Bradford Council has been ordered to pay partial legal costs after the owners of an animal-rendering plant won a planning appeal against it.

Leo Group, which runs the Omega Proteins plant at Erling Works in Half Acre Road, Denholme, had requested a public appeal to decide how much involvement the council should have in its operations and asked for conditions imposed when it was granted planning permission for a rendering plant and filter bed in 2010 to be lifted.

At the two-day hearing last November, Leo Group argued the site had been burdened with unnecessary conditions, which included the restriction of certain development rights and outside storage and a ban on the off-loading of HGVs, except inside plant buildings.

At the inquiry, the council had maintained the former condition was needed to control what was built on the site “in the interests of visual amenity and to ensure sufficient space is available for the manoeuvring of vehicles in the interests of highway safety”.

But deciding the appeal, planning inspector Richard Clegg has removed both that condition and the one banning open-air lorry off-loading, as well as revising others.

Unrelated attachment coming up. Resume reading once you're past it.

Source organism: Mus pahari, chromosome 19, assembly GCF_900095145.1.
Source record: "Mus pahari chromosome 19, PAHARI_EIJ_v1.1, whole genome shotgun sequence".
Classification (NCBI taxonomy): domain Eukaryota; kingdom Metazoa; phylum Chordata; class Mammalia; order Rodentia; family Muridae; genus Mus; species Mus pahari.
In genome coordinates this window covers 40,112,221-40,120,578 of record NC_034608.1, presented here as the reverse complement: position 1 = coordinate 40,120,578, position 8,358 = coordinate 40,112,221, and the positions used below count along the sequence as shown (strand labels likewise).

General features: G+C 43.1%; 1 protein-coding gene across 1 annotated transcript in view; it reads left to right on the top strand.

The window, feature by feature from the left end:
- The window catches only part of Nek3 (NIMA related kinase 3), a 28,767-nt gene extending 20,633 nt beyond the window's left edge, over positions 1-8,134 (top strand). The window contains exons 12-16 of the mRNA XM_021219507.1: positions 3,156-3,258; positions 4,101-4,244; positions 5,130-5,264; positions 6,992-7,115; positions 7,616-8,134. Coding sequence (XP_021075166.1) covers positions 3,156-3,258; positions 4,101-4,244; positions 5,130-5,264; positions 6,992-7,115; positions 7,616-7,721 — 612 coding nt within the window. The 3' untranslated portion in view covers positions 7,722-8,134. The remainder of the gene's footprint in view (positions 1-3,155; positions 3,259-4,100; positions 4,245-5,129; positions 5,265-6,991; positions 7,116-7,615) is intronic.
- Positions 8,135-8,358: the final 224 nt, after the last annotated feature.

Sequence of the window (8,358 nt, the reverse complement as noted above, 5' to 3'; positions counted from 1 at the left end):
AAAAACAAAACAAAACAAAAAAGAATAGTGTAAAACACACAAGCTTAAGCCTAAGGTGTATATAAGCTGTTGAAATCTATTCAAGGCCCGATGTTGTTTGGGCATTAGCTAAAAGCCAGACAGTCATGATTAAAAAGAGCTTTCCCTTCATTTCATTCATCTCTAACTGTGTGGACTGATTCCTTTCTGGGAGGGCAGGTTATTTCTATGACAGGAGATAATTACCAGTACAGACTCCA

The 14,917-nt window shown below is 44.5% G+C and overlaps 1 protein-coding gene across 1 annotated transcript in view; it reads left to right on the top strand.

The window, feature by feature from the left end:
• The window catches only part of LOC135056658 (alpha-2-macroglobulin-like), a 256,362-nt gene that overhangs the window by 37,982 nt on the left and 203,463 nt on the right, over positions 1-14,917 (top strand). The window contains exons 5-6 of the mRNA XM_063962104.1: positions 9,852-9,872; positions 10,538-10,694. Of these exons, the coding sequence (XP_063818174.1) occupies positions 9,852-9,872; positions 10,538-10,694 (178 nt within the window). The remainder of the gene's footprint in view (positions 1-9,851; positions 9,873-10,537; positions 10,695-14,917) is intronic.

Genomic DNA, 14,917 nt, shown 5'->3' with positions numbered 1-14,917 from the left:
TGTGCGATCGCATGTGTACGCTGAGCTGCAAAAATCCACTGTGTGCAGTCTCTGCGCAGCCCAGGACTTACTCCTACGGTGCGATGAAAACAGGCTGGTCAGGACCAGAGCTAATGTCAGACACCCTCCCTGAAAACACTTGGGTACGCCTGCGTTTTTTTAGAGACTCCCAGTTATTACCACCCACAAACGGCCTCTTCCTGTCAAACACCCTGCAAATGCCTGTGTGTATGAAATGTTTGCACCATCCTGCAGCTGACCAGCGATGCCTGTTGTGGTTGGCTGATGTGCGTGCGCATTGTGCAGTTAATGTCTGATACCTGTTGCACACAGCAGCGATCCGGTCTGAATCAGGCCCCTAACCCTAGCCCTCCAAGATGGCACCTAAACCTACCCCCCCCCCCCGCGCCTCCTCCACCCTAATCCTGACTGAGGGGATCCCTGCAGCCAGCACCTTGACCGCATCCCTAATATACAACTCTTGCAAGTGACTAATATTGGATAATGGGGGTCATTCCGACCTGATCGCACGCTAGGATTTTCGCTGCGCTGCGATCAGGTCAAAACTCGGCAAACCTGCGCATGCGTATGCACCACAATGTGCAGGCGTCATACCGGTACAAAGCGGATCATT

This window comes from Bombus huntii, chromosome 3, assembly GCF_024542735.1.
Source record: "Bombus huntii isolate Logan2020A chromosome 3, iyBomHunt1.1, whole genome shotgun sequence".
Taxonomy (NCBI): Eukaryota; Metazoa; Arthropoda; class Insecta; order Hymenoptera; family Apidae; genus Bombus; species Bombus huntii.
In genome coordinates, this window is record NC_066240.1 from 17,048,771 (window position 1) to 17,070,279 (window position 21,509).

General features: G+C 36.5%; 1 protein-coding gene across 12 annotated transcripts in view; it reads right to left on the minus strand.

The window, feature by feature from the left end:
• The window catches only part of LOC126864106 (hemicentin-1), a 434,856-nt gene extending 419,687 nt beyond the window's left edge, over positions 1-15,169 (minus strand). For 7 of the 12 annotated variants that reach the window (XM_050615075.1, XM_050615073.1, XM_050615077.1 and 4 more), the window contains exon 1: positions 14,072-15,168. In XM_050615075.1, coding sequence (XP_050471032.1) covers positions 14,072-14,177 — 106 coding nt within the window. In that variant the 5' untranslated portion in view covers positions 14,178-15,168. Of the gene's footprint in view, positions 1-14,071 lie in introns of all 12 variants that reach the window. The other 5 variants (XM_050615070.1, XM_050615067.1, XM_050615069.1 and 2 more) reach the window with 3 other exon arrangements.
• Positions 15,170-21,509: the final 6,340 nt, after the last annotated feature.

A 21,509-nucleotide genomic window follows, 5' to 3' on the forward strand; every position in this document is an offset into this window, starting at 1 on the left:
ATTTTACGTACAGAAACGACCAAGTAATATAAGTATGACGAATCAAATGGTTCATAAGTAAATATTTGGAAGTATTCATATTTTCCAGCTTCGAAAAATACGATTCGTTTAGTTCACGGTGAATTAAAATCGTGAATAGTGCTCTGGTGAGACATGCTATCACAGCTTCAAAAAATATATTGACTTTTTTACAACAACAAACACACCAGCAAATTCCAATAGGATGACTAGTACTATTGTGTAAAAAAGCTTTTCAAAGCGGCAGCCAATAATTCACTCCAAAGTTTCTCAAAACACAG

Mr Clegg also ordered the council to pay costs Omega incurred for contesting the permitted development rights condition, stating it did not produce evidence to justify it in the first place and therefore had behaved unreasonably.

Reacting to the decision, Brian Maguire, Leo Group property manager, said: “We are delighted that once again the Planning Inspectorate has found in favour of Omega Proteins.

“Omega Proteins has been the subject of continuous political interference and this was another attempt by the council to micro-manage the operations on site.

“Yet again, Bradfordians are footing a bill for tens of thousands of pounds due to the council’s unreasonable behaviour.”

Julian Jackson, the council’s assistant director of planning, transportation and highways, said: “The council believes the protection of the green belt and landscape is extremely important.

“Consequently the request by the company to remove a condition restricting the erection of plant and machinery on the site without obtaining the council’s permission in the first instance was refused at the regulatory and appeal committee in July 2013.

“The company appealed against the council’s decision and although two previous inspectors in 2002 and 2010 had attached a similar condition to their appeal decisions, the inspector in the November 2013 appeal took a different view.”